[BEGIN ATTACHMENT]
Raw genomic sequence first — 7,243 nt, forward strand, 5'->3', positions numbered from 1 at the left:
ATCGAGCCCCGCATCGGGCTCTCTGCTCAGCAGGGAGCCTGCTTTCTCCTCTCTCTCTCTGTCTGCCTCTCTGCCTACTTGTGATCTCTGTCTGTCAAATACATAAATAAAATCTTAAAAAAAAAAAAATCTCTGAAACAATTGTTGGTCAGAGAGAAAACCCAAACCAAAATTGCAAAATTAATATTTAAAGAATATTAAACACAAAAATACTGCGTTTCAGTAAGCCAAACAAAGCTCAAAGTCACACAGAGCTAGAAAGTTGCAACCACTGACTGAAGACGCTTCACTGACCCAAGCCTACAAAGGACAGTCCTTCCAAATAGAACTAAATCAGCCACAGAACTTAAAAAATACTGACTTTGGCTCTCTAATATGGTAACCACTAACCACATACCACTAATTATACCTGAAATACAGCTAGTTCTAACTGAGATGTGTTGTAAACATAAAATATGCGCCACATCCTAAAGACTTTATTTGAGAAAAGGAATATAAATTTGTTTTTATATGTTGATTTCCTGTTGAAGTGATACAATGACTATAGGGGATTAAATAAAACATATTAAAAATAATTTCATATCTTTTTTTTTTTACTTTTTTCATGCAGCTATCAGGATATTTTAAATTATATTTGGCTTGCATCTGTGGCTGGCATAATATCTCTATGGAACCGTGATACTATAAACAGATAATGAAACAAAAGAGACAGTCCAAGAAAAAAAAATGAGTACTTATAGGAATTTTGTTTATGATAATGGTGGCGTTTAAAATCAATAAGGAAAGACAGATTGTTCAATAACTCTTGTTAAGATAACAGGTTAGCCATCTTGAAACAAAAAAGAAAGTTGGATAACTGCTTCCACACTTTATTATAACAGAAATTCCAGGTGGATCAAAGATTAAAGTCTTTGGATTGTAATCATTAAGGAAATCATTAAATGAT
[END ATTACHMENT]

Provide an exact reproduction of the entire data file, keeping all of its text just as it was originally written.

Raw genomic sequence first — 7,243 nt, forward strand, 5'->3', positions numbered from 1 at the left:
ATCGAGCCCCGCATCGGGCTCTCTGCTCAGCAGGGAGCCTGCTTTCTCCTCTCTCTCTCTGTCTGCCTCTCTGCCTACTTGTGATCTCTGTCTGTCAAATACATAAATAAAATCTTAAAAAAAAAAAAATCTCTGAAACAATTGTTGGTCAGAGAGAAAACCCAAACCAAAATTGCAAAATTAATATTTAAAGAATATTAAACACAAAAATACTGCGTTTCAGTAAGCCAAACAAAGCTCAAAGTCACACAGAGCTAGAAAGTTGCAACCACTGACTGAAGACGCTTCACTGACCCAAGCCTACAAAGGACAGTCCTTCCAAATAGAACTAAATCAGCCACAGAACTTAAAAAATACTGACTTTGGCTCTCTAATATGGTAACCACTAACCACATACCACTAATTATACCTGAAATACAGCTAGTTCTAACTGAGATGTGTTGTAAACATAAAATATGCGCCACATCCTAAAGACTTTATTTGAGAAAAGGAATATAAATTTGTTTTTATATGTTGATTTCCTGTTGAAGTGATACAATGACTATAGGGGATTAAATAAAACATATTAAAAATAATTTCATATCTTTTTTTTTTTACTTTTTTCATGCAGCTATCAGGATATTTTAAATTATATTTGGCTTGCATCTGTGGCTGGCATAATATCTCTATGGAACCGTGATACTATAAACAGATAATGAAACAAAAGAGACAGTCCAAGAAAAAAAAATGAGTACTTATAGGAATTTTGTTTATGATAATGGTGGCGTTTAAAATCAATAAGGAAAGACAGATTGTTCAATAACTCTTGTTAAGATAACAGGTTAGCCATCTTGAAACAAAAAAGAAAGTTGGATAACTGCTTCCACACTTTATTATAACAGAAATTCCAGGTGGATCAAAGATTAAAGTCTTTGGATTGTAATCATTAAGGAAATCATTAAATGAT